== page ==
I went out to help at moments when he needed another pair of hands. I saw our neighbour sitting on her patio and felt that I must say something as I didn’t want there to be bad feeling between us. I said that I didn’t want us to fall out over a fence and explained that we were putting solid panels up instead of just trellis to keep the rose to our side.

She said that they were putting a bamboo screen up on their side as they wanted more privacy. She said she was happy for us to put what we wanted on our side and then they would add the bamboo to their side.

I can understand that they probably thought that the way to go was to cut everything level with the fence so that they could then put up some bamboo screening but I still think they could have talked to us and we could have done it between us without so much damage.

It isn’t like a hedge that can just be cut smoothly, some branches are long reaching. They know the hours we are at home and they didn’t need to do it while we were out but I just don’t want bad feeling between us.

My husband put some boards on to the top of the fence

My husband put some boards on to the top of the fence

view from the other direction

View from the other direction

We then attached some trellis

We then attached some trellis

view from the other direction

View from the other direction

We put up the boards then some trellis then tied any remaining bits of the rose to the trellis making sure it was all on our side. This cost us just over a hundred pounds plus an afternoons work.

In the early evening our neighbours put up the bamboo screen on their side.

Our neighbours have now put up a bamboo screen on their side of the fence

Our neighbours have now put up a bamboo screen on their side of the fence

Bamboo

View from the other direction

Had we not have put the panels on our side they wouldn’t have had any more privacy than through the rose. I took a photo to show that you can actually see straight through the bamboo.

Close up of bamboo as a screen!

Close up of bamboo as a screen!

We have actually done them a favour by putting solid panels on our side. It doesn’t look so bad from our side now but it will take a few years for the rose to grow back over the empty panels.

I think they may be intending to do the same throughout the length of the garden so we will have to do this on our side over the rest of the garden to keep the rest of our roses. This will be more awkward to do behind the chicken run but we will tackle that another day.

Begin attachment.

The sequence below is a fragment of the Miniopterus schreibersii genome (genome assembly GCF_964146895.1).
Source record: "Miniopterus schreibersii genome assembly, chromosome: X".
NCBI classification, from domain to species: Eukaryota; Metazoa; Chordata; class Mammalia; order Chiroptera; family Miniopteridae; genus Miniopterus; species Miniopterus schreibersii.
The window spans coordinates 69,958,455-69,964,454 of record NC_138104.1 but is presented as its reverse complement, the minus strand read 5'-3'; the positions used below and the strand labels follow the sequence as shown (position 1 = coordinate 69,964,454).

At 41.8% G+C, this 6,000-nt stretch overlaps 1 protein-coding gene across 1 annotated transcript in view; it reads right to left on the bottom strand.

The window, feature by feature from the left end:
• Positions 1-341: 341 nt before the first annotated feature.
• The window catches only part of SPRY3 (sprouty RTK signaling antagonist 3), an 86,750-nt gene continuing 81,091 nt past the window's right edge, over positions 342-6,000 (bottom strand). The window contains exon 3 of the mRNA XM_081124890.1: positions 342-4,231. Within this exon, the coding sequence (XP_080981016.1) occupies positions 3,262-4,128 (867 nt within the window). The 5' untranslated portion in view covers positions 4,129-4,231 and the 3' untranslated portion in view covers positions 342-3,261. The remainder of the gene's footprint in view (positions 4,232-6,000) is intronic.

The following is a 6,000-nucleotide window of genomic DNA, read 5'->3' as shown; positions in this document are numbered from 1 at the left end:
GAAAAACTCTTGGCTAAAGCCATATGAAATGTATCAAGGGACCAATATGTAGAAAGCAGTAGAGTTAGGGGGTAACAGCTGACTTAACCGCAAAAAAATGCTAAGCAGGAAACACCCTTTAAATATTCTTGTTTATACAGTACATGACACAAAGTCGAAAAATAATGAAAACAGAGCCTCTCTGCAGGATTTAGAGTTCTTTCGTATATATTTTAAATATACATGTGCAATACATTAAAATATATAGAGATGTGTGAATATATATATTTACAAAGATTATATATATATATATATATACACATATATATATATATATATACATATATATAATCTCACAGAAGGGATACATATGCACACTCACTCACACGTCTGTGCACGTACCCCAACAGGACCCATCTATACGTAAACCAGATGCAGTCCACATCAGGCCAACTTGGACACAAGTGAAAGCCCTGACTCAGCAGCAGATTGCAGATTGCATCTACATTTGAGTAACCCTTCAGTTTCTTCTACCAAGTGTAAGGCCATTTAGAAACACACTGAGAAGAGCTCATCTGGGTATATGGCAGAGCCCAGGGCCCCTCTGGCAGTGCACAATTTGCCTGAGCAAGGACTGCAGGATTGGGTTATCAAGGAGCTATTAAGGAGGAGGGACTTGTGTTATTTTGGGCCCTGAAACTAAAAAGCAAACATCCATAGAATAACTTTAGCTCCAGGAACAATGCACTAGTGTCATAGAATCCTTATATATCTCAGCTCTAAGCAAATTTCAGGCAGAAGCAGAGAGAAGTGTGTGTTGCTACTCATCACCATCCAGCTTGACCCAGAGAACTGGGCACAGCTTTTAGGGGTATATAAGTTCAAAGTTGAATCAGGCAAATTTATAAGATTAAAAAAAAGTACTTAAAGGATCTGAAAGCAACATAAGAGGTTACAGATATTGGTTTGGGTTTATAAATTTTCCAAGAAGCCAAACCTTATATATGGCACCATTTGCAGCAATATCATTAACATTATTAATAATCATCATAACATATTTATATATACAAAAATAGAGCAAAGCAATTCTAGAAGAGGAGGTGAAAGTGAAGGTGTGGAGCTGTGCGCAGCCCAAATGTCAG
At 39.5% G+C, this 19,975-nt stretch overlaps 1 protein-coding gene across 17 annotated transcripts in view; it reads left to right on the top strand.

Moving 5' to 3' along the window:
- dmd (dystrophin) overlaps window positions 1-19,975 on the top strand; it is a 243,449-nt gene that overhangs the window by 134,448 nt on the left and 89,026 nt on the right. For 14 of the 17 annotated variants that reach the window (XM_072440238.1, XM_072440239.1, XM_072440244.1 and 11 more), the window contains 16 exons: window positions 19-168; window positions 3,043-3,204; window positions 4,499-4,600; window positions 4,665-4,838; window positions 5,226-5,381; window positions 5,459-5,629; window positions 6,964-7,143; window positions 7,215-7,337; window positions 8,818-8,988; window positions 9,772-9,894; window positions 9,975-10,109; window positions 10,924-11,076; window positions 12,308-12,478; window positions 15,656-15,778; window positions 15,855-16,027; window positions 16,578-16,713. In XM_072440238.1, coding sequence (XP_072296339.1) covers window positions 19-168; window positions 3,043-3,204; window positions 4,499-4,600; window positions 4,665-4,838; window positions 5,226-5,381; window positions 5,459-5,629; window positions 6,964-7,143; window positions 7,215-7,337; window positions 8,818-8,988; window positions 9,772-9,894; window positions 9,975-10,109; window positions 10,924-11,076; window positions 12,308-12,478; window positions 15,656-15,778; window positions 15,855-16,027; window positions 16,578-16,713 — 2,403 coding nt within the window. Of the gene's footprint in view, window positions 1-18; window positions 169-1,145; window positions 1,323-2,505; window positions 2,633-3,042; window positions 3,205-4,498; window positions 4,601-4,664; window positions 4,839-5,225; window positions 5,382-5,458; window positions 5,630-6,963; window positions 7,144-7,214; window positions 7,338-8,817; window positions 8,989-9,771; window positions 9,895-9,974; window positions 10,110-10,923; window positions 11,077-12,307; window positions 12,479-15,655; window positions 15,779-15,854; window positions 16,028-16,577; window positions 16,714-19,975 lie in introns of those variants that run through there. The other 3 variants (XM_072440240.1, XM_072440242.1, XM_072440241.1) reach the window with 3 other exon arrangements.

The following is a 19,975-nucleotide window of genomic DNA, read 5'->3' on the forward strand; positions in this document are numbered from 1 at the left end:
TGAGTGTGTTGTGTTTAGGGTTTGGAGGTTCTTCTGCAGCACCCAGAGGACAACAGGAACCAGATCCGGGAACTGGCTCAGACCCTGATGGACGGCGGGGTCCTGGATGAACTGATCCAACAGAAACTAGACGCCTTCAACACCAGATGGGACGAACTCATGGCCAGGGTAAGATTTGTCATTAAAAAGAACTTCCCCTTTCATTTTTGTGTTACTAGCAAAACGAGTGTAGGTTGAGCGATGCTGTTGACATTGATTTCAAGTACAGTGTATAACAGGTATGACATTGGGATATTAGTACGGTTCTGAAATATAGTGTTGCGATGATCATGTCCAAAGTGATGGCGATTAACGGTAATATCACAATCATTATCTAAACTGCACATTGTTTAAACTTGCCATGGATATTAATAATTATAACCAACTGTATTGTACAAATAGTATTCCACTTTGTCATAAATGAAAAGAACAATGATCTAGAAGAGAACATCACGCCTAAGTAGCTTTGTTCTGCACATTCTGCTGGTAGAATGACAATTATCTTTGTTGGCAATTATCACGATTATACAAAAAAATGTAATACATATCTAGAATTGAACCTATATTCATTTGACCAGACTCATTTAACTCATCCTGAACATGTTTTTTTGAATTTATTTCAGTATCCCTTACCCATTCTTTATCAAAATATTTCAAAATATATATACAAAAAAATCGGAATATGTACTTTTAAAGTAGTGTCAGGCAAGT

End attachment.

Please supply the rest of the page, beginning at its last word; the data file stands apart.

Any one who reads my blog regularly will know that not only am I passionate about chickens but we are passionate about our garden too so this was a pretty stressful few days.

I don’t think our neighbours are going to be good friends of ours in the future but as my husband says we won’t have to see them through the fence any more.

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Adjusting to being without Butterscotch

At bedtime the day before yesterday, without Butterscotch, Toffee decided she wanted to sleep outside in the run. Toffee is usually first in the chicken shed at bedtime because she likes to take her place against the wall of the shed.

The only time she has decided to sleep out since we have had the chicken shed was when we had the path done and the stress of the guys working by the run coupled with the fact that I couldn’t go up to the girls as I couldn’t stand on the newly laid path led to her to sleep out for one night.

I have to assume that she feels a bit of upset at Butterscotch, who was the top girl, leaving as she once again decided to sleep out. I chased her from the perch at the furthest point of the run to the chicken shed four times before deciding to close the pop hole and keep her in.

Yesterday morning it was unusually quiet. I had to look out of the bedroom window to check that the automatic door had opened as there wasn’t a squeak out of the girls. Usually I hear them in the early morning before I go out to them.